Supervision: an essential part of an interpreter’s professional career

By nubsli | Published on 18 May 2017

Omoyele Thomas talks about the benefits of using professional supervision.

Have you ever finished a booking and feel like you have the weight of the world your shoulders, with nowhere to go to lighten the load? Do you find yourself talking to friends, partners and loved ones about work, but not getting what you need from these discussions, or being met with a lack of understanding? Do you feel like you are not getting the affirmation and recognition you need after you’ve had a great day? Would you like to be supportively challenged and guided to see your practice from a different perspective? If some or all of these strike a chord with you, then Professional Supervision is the right path for you.

Supervision is a mandatory part of working life for most professionals, such as doctors, nurses, social workers and so on. It ensures they are better equipped to engage with their clients, and improves their professional practice.

The majority of interpreters work on a freelance basis, so we often find ourselves with no-one to discuss the issues we face in our everyday practice with: ethical dilemmas, the challenges of specific domains, the dynamics of co-working, the needs of our clients, and our own hopes and fears. As a result, interpreters can frequently feel quite isolated.

Ultimately, the lack of opportunity to discuss and offload the complexities of interpreting can lead to burnout more quickly than you ever expected to in your career journey. Supervision is essential to ensure you practice safely, and get the support you need. It also ensures you are challenged where necessary and praised when needed. All of this contributes to promoting longevity in your career and helps to maintain a healthy mind.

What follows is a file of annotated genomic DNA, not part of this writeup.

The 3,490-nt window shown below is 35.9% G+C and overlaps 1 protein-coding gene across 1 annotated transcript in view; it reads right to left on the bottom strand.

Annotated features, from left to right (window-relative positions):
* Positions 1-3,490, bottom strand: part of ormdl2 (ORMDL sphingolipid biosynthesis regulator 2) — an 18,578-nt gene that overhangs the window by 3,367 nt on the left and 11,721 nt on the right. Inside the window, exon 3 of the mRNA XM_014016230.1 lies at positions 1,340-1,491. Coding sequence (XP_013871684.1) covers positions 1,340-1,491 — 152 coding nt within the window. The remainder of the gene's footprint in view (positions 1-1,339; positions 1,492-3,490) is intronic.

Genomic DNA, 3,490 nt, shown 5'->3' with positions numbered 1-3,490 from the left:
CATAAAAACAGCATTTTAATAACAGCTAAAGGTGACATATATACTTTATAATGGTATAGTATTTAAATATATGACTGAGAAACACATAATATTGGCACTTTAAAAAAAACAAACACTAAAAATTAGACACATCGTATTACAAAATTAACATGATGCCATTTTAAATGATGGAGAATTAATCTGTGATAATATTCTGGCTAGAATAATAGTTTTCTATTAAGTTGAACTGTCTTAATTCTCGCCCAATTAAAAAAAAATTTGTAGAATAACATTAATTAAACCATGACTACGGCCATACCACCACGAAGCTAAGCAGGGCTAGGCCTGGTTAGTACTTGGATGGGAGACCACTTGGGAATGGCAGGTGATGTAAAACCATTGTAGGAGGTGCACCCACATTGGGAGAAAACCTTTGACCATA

The first cohort to qualify as Professional Supervisors, specifically for sign language interpreters, have provided a much needed service, and fill the gap that has existed for too long within this profession. The second cohort begin their training in March 2017, and will result in a wider availability of Supervisors across the U.K.

Supervision sessions can be accessed in a variety of ways – face to face individual supervision, Skype individual supervision (useful given the geographical spread of interpreters), and group supervision (which is always face to face). A good Professional Supervisor will offer you a ‘contracting session’, where you will be able to ask questions and decide if supervision is for you. There is usually no charge for this initial contracting session.

The Labyrinth Supervision website * provides details of Professional Supervisors, with links to individual professional websites and contact details.

Let 2017 be the year to focus on you, and take care of your professional self.


* NUBSLI encourages the use of professional supervisors but does not endorse any specific provider.